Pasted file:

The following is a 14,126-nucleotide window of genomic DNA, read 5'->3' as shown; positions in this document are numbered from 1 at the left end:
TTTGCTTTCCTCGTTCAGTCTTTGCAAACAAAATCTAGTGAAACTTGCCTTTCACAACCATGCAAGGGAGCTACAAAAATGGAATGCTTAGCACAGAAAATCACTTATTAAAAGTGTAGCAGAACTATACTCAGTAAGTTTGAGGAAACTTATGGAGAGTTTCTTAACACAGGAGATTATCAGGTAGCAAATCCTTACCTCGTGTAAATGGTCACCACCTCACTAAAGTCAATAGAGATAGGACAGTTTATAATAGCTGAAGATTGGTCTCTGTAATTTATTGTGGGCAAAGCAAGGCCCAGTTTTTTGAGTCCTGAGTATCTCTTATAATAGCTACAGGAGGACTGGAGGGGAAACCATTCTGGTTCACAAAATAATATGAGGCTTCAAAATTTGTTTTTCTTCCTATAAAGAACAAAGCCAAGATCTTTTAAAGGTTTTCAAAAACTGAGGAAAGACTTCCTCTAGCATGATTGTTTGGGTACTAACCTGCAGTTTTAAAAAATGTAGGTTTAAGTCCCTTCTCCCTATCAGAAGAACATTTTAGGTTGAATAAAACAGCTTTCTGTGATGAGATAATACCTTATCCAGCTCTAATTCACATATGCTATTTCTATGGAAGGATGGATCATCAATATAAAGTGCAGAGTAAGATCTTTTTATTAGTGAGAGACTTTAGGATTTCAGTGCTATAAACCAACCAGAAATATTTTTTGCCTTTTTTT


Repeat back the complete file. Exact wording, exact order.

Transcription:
The following is a 14,126-nucleotide window of genomic DNA, read 5'->3' as shown; positions in this document are numbered from 1 at the left end:
TTTGCTTTCCTCGTTCAGTCTTTGCAAACAAAATCTAGTGAAACTTGCCTTTCACAACCATGCAAGGGAGCTACAAAAATGGAATGCTTAGCACAGAAAATCACTTATTAAAAGTGTAGCAGAACTATACTCAGTAAGTTTGAGGAAACTTATGGAGAGTTTCTTAACACAGGAGATTATCAGGTAGCAAATCCTTACCTCGTGTAAATGGTCACCACCTCACTAAAGTCAATAGAGATAGGACAGTTTATAATAGCTGAAGATTGGTCTCTGTAATTTATTGTGGGCAAAGCAAGGCCCAGTTTTTTGAGTCCTGAGTATCTCTTATAATAGCTACAGGAGGACTGGAGGGGAAACCATTCTGGTTCACAAAATAATATGAGGCTTCAAAATTTGTTTTTCTTCCTATAAAGAACAAAGCCAAGATCTTTTAAAGGTTTTCAAAAACTGAGGAAAGACTTCCTCTAGCATGATTGTTTGGGTACTAACCTGCAGTTTTAAAAAATGTAGGTTTAAGTCCCTTCTCCCTATCAGAAGAACATTTTAGGTTGAATAAAACAGCTTTCTGTGATGAGATAATACCTTATCCAGCTCTAATTCACATATGCTATTTCTATGGAAGGATGGATCATCAATATAAAGTGCAGAGTAAGATCTTTTTATTAGTGAGAGACTTTAGGATTTCAGTGCTATAAACCAACCAGAAATATTTTTTGCCTTTTTTT